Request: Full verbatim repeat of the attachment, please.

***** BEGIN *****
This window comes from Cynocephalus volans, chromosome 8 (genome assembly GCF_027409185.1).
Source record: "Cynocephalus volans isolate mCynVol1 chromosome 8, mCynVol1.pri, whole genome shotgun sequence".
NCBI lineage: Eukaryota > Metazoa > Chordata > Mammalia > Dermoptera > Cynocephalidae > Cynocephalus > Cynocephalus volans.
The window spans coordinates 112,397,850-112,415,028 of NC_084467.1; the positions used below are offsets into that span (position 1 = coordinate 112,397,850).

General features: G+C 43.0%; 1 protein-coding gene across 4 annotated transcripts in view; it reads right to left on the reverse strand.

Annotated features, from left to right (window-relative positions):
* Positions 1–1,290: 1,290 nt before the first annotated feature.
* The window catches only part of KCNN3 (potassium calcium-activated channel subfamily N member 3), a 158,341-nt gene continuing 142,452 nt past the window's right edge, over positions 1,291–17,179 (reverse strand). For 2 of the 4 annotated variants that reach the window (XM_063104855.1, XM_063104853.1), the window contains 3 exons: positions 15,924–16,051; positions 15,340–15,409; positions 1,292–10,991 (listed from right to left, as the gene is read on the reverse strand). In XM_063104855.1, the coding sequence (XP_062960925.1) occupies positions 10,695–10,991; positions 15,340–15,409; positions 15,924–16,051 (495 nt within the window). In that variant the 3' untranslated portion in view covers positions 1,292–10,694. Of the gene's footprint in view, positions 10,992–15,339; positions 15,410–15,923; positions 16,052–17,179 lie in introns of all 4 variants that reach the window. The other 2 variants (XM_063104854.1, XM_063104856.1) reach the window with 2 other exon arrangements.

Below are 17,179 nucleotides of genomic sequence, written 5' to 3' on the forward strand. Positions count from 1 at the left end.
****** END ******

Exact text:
This window comes from Cynocephalus volans, chromosome 8 (genome assembly GCF_027409185.1).
Source record: "Cynocephalus volans isolate mCynVol1 chromosome 8, mCynVol1.pri, whole genome shotgun sequence".
NCBI lineage: Eukaryota > Metazoa > Chordata > Mammalia > Dermoptera > Cynocephalidae > Cynocephalus > Cynocephalus volans.
The window spans coordinates 112,397,850-112,415,028 of NC_084467.1; the positions used below are offsets into that span (position 1 = coordinate 112,397,850).

General features: G+C 43.0%; 1 protein-coding gene across 4 annotated transcripts in view; it reads right to left on the reverse strand.

Annotated features, from left to right (window-relative positions):
* Positions 1–1,290: 1,290 nt before the first annotated feature.
* The window catches only part of KCNN3 (potassium calcium-activated channel subfamily N member 3), a 158,341-nt gene continuing 142,452 nt past the window's right edge, over positions 1,291–17,179 (reverse strand). For 2 of the 4 annotated variants that reach the window (XM_063104855.1, XM_063104853.1), the window contains 3 exons: positions 15,924–16,051; positions 15,340–15,409; positions 1,292–10,991 (listed from right to left, as the gene is read on the reverse strand). In XM_063104855.1, the coding sequence (XP_062960925.1) occupies positions 10,695–10,991; positions 15,340–15,409; positions 15,924–16,051 (495 nt within the window). In that variant the 3' untranslated portion in view covers positions 1,292–10,694. Of the gene's footprint in view, positions 10,992–15,339; positions 15,410–15,923; positions 16,052–17,179 lie in introns of all 4 variants that reach the window. The other 2 variants (XM_063104854.1, XM_063104856.1) reach the window with 2 other exon arrangements.

Below are 17,179 nucleotides of genomic sequence, written 5' to 3' on the forward strand. Positions count from 1 at the left end.